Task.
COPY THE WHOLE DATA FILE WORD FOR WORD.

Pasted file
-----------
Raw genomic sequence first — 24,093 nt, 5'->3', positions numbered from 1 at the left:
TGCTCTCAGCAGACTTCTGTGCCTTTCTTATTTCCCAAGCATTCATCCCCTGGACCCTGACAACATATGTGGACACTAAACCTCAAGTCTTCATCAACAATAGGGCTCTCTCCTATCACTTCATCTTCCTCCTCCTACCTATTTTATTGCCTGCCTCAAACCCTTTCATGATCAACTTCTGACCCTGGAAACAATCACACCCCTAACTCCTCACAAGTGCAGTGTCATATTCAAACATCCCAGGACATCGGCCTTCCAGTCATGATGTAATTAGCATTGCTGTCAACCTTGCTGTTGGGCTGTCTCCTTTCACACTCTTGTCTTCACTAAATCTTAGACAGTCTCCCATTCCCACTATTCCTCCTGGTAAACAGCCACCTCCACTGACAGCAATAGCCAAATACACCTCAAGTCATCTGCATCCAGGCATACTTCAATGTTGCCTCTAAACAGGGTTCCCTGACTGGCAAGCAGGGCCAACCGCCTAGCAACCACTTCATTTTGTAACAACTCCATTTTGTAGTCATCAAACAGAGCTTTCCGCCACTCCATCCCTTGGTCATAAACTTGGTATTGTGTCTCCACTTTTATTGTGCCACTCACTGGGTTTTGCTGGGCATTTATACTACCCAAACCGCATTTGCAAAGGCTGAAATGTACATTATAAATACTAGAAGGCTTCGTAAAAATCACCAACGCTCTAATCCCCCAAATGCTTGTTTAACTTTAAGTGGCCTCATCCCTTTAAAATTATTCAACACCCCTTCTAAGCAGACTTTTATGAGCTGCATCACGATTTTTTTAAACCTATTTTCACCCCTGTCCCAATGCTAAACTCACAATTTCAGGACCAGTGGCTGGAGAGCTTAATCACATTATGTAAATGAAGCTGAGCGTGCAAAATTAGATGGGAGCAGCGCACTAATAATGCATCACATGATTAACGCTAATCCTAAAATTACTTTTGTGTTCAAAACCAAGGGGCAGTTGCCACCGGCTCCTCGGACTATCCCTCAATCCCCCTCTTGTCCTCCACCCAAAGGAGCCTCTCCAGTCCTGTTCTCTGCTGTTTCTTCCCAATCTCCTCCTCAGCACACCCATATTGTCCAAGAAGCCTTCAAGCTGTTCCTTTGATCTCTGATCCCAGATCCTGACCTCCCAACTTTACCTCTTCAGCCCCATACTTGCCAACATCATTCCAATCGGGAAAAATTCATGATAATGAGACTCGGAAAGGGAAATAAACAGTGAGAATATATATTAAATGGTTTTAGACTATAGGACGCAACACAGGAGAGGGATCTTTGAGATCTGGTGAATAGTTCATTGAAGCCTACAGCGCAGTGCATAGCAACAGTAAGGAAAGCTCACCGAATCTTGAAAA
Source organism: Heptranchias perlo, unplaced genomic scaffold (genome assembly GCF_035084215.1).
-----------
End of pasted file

Raw genomic sequence first — 24,093 nt, 5'->3', positions numbered from 1 at the left:
TGCTCTCAGCAGACTTCTGTGCCTTTCTTATTTCCCAAGCATTCATCCCCTGGACCCTGACAACATATGTGGACACTAAACCTCAAGTCTTCATCAACAATAGGGCTCTCTCCTATCACTTCATCTTCCTCCTCCTACCTATTTTATTGCCTGCCTCAAACCCTTTCATGATCAACTTCTGACCCTGGAAACAATCACACCCCTAACTCCTCACAAGTGCAGTGTCATATTCAAACATCCCAGGACATCGGCCTTCCAGTCATGATGTAATTAGCATTGCTGTCAACCTTGCTGTTGGGCTGTCTCCTTTCACACTCTTGTCTTCACTAAATCTTAGACAGTCTCCCATTCCCACTATTCCTCCTGGTAAACAGCCACCTCCACTGACAGCAATAGCCAAATACACCTCAAGTCATCTGCATCCAGGCATACTTCAATGTTGCCTCTAAACAGGGTTCCCTGACTGGCAAGCAGGGCCAACCGCCTAGCAACCACTTCATTTTGTAACAACTCCATTTTGTAGTCATCAAACAGAGCTTTCCGCCACTCCATCCCTTGGTCATAAACTTGGTATTGTGTCTCCACTTTTATTGTGCCACTCACTGGGTTTTGCTGGGCATTTATACTACCCAAACCGCATTTGCAAAGGCTGAAATGTACATTATAAATACTAGAAGGCTTCGTAAAAATCACCAACGCTCTAATCCCCCAAATGCTTGTTTAACTTTAAGTGGCCTCATCCCTTTAAAATTATTCAACACCCCTTCTAAGCAGACTTTTATGAGCTGCATCACGATTTTTTTAAACCTATTTTCACCCCTGTCCCAATGCTAAACTCACAATTTCAGGACCAGTGGCTGGAGAGCTTAATCACATTATGTAAATGAAGCTGAGCGTGCAAAATTAGATGGGAGCAGCGCACTAATAATGCATCACATGATTAACGCTAATCCTAAAATTACTTTTGTGTTCAAAACCAAGGGGCAGTTGCCACCGGCTCCTCGGACTATCCCTCAATCCCCCTCTTGTCCTCCACCCAAAGGAGCCTCTCCAGTCCTGTTCTCTGCTGTTTCTTCCCAATCTCCTCCTCAGCACACCCATATTGTCCAAGAAGCCTTCAAGCTGTTCCTTTGATCTCTGATCCCAGATCCTGACCTCCCAACTTTACCTCTTCAGCCCCATACTTGCCAACATCATTCCAATCGGGAAAAATTCATGATAATGAGACTCGGAAAGGGAAATAAACAGTGAGAATATATATTAAATGGTTTTAGACTATAGGACGCAACACAGGAGAGGGATCTTTGAGATCTGGTGAATAGTTCATTGAAGCCTACAGCGCAGTGCATAGCAACAGTAAGGAAAGCTCACCGAATCTTGAAAA
Source organism: Heptranchias perlo, unplaced genomic scaffold (genome assembly GCF_035084215.1).